The “3” Series – Forging the Future of Health Care


Assistant Professor Samir Soneji

3 Public and Health Policy Challenges That Will Define the Next Generation

Through forecasting future disease and mortality rates, demographers like Dartmouth Institute Assistant Professor Samir Soneji, PhD, are able to predict how changes in population affect public policy. In this installment of the 3-Series, he outlines 3 public and health policy challenges that will define the next generation.

  1. Social Security—the proverbial third rail of American politics—will require changes that will affect us all. Social Security has lifted generations of elderly out of poverty. But this pay-as-you-go system is not financially viable for much longer, in part, because we’re living longer than anyone expected. Social Security reform is necessary, but this reform need not be dire. A modest combination of increases in payroll taxes, reductions in benefits, and increases in the age of retirement would sustain the most successful social insurance program well into the future.
     
  2. The public health victories on tobacco use, which have occurred over the past 50 years, may be eroded by electronic cigarettes. Adolescent e-cigarette use increases the risk of subsequent cigarette smoking initiation, especially among kids otherwise at low risk of smoking. And tobacco companies are repeating their same successful marketing strategies from decades ago—advertise e-cigarettes on television and sell candy- and fruit-flavored e-cigarettes. Federal, state, and local regulations originally meant for traditional cigarettes must now adequately address electronic cigarettes in order to prevent any retrogression in tobacco use.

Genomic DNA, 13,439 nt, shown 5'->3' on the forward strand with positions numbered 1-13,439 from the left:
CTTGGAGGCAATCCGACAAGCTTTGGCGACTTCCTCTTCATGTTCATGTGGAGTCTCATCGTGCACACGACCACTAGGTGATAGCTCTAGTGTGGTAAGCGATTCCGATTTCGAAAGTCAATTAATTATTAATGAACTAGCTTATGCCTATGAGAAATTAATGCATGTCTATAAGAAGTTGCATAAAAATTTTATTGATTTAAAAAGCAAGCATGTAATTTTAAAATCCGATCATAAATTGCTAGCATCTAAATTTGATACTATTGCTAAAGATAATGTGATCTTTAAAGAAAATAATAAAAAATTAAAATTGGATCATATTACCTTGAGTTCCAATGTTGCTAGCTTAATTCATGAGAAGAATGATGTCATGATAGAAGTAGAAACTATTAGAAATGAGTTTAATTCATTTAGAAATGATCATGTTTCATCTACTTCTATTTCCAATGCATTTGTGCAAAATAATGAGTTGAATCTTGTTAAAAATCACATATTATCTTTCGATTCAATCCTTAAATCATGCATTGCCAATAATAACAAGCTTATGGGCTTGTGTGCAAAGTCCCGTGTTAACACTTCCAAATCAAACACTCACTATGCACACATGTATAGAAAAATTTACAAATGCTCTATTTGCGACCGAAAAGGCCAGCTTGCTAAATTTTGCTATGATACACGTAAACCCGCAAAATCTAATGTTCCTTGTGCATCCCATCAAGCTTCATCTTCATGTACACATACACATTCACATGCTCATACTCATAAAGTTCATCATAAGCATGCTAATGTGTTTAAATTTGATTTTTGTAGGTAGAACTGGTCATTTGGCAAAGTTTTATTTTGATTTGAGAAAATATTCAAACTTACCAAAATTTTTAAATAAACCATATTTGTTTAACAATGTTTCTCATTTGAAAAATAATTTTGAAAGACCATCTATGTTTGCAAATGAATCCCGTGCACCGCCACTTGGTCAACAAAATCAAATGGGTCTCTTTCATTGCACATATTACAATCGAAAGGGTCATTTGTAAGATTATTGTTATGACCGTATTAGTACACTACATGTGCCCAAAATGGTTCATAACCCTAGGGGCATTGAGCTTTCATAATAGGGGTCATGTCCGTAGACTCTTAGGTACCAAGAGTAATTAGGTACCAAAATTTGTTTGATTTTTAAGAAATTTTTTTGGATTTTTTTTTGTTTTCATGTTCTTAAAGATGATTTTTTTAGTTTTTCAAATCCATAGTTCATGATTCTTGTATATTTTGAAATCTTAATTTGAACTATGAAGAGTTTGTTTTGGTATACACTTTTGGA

3. We’re facing a time of demographic uncertainty. The 0.1 year drop in life expectancy that occurred last year may not seem like much (that drop is just over one month). But in context, the last time U.S. life expectancy fell was 25 years ago. We might think the 0.1 year drop in life expectancy was a fluke. Another possibility, which is gaining traction among demographers, is that stagnant or declining life expectancy may persist for a while. Public resources should shift towards—not away from—people with the least economic and social resources in order to improve population health.

03/07 at 11:16 AM in NewsEducationResearch • (1) Comments

Comments

Chris V on Mar 08, 2017 at 7:54 pm

I would argue that 2 and 3 are related. Public Health has not been able to break America of our increasing sedentary lifestyle. Our addiction to our phones and laptops rather than experiencing life has created a weaker population physically and mentally. In addition, the incredible financial stress of the last 10 years in which Americans must work harder for less money given the layoffs, tax increases and cost of living increases. My guess is that the life expectancy will very slowly creep lower in the coming years.

Social Security is an issue that will not be dealt until it collapses as it it just too controversial a political hot potato to make needed changes. I think a phased approach of a slight increase in age eligibility if you are under 50 is a good starting point that I think most would support.

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